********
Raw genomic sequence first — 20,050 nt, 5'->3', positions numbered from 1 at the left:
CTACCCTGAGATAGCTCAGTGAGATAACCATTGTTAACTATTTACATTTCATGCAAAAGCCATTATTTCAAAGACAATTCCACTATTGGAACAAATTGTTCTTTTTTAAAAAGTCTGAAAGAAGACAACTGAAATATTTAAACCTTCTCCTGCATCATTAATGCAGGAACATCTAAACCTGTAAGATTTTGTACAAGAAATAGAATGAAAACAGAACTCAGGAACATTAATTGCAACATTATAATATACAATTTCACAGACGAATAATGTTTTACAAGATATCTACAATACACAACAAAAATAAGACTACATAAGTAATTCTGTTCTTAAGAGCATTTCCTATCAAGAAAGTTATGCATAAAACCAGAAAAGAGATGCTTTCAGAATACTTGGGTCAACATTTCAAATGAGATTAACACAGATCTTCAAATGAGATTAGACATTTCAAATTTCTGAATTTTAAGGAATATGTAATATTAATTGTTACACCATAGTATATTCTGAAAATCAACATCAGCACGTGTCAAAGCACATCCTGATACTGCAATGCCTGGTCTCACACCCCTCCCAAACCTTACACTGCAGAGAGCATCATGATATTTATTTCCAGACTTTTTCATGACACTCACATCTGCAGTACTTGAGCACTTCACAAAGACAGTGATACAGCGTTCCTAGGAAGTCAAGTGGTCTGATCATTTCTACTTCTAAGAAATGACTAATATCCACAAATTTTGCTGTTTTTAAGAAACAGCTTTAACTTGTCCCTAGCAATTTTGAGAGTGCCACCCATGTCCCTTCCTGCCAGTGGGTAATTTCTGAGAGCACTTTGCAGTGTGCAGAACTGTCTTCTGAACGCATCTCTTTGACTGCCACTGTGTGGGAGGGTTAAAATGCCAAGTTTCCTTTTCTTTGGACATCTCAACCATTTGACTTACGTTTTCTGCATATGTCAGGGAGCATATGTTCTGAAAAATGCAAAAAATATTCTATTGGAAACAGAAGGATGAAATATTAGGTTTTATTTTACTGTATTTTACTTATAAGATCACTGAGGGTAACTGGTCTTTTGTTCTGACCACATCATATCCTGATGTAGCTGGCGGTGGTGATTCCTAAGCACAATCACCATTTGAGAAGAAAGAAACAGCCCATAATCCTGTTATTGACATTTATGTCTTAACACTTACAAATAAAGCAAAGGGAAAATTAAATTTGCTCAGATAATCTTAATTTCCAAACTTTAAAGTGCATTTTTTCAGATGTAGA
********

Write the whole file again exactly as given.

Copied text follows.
Raw genomic sequence first — 20,050 nt, 5'->3', positions numbered from 1 at the left:
CTACCCTGAGATAGCTCAGTGAGATAACCATTGTTAACTATTTACATTTCATGCAAAAGCCATTATTTCAAAGACAATTCCACTATTGGAACAAATTGTTCTTTTTTAAAAAGTCTGAAAGAAGACAACTGAAATATTTAAACCTTCTCCTGCATCATTAATGCAGGAACATCTAAACCTGTAAGATTTTGTACAAGAAATAGAATGAAAACAGAACTCAGGAACATTAATTGCAACATTATAATATACAATTTCACAGACGAATAATGTTTTACAAGATATCTACAATACACAACAAAAATAAGACTACATAAGTAATTCTGTTCTTAAGAGCATTTCCTATCAAGAAAGTTATGCATAAAACCAGAAAAGAGATGCTTTCAGAATACTTGGGTCAACATTTCAAATGAGATTAACACAGATCTTCAAATGAGATTAGACATTTCAAATTTCTGAATTTTAAGGAATATGTAATATTAATTGTTACACCATAGTATATTCTGAAAATCAACATCAGCACGTGTCAAAGCACATCCTGATACTGCAATGCCTGGTCTCACACCCCTCCCAAACCTTACACTGCAGAGAGCATCATGATATTTATTTCCAGACTTTTTCATGACACTCACATCTGCAGTACTTGAGCACTTCACAAAGACAGTGATACAGCGTTCCTAGGAAGTCAAGTGGTCTGATCATTTCTACTTCTAAGAAATGACTAATATCCACAAATTTTGCTGTTTTTAAGAAACAGCTTTAACTTGTCCCTAGCAATTTTGAGAGTGCCACCCATGTCCCTTCCTGCCAGTGGGTAATTTCTGAGAGCACTTTGCAGTGTGCAGAACTGTCTTCTGAACGCATCTCTTTGACTGCCACTGTGTGGGAGGGTTAAAATGCCAAGTTTCCTTTTCTTTGGACATCTCAACCATTTGACTTACGTTTTCTGCATATGTCAGGGAGCATATGTTCTGAAAAATGCAAAAAATATTCTATTGGAAACAGAAGGATGAAATATTAGGTTTTATTTTACTGTATTTTACTTATAAGATCACTGAGGGTAACTGGTCTTTTGTTCTGACCACATCATATCCTGATGTAGCTGGCGGTGGTGATTCCTAAGCACAATCACCATTTGAGAAGAAAGAAACAGCCCATAATCCTGTTATTGACATTTATGTCTTAACACTTACAAATAAAGCAAAGGGAAAATTAAATTTGCTCAGATAATCTTAATTTCCAAACTTTAAAGTGCATTTTTTCAGATGTAGA